The subway is tricky on weekends because that’s when the MTA repairs the tracks, especially on the lines below Penn Station. I guess they’re thinking the weekday commute to work is sacrosanct: fuck the tourists, or, I don’t know, let them experience the weird density of the place while they’re here.
So yesterday I allotted myself more time to get downtown, to save myself from the anxiety of jostling with Germans and Italians—they’re the predominant tourist type up here—who had just been to the Apollo Theater on 125th.
On the platform at 125th and Lenox, an old guy was holding a gym bag, green-lined with brown handles—there was music coming from the thing, somebody playing the horn. He wore sunglasses, sported a scraggly grey-streaked beard and a porkpie hat. He was a hipster out of phase, a visitor from an irretrievable past, a brother from another planet.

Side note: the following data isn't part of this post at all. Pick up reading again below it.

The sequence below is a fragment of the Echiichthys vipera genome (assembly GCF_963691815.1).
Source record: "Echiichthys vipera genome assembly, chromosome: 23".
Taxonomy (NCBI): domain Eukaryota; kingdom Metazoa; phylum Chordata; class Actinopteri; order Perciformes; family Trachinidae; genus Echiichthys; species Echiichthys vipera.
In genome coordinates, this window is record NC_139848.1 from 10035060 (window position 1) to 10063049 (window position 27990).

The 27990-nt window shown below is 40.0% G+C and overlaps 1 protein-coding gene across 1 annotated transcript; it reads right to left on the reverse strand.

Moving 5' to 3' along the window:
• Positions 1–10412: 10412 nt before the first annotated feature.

I stood next to him on the platform and sat down next to him when the 3 Train arrived. I just wanted to hear the music—I wasn’t looking for a lecture or a conversation. In my pedantic, academic way, I was trying, I admit, to identify the source, so I finally said, between 110th and 96th, “That sounds good.”
“You gotta listen. You know who that is? Nobody plays like that.”
“I wanna say Louis Armstrong, but I don’t know, it’s too contemplative, you know what I mean, the guy is thinking out loud.”
“Just listen. Best teacher I ever had kept sayin’ that.”
“I’m a teacher. That’s Miles, isn’t it?”
“Yeah, that’s him. What do you teach?”
“I teach what I hate, I teach history, I can say that to you because I don’t know you.”
“I love history. This is the sound of 200 B.C., before Christ, you know, it’s the same music.”
“You can’t believe that, c’mon, nobody could’ve listened to this back then. They would’ve covered their ears.”
“No, don’t say that, you gotta listen. I’m 85 years old. Listen to this.”
I stopped talking. The old guy got off at 34th, said he was bound for Long Island.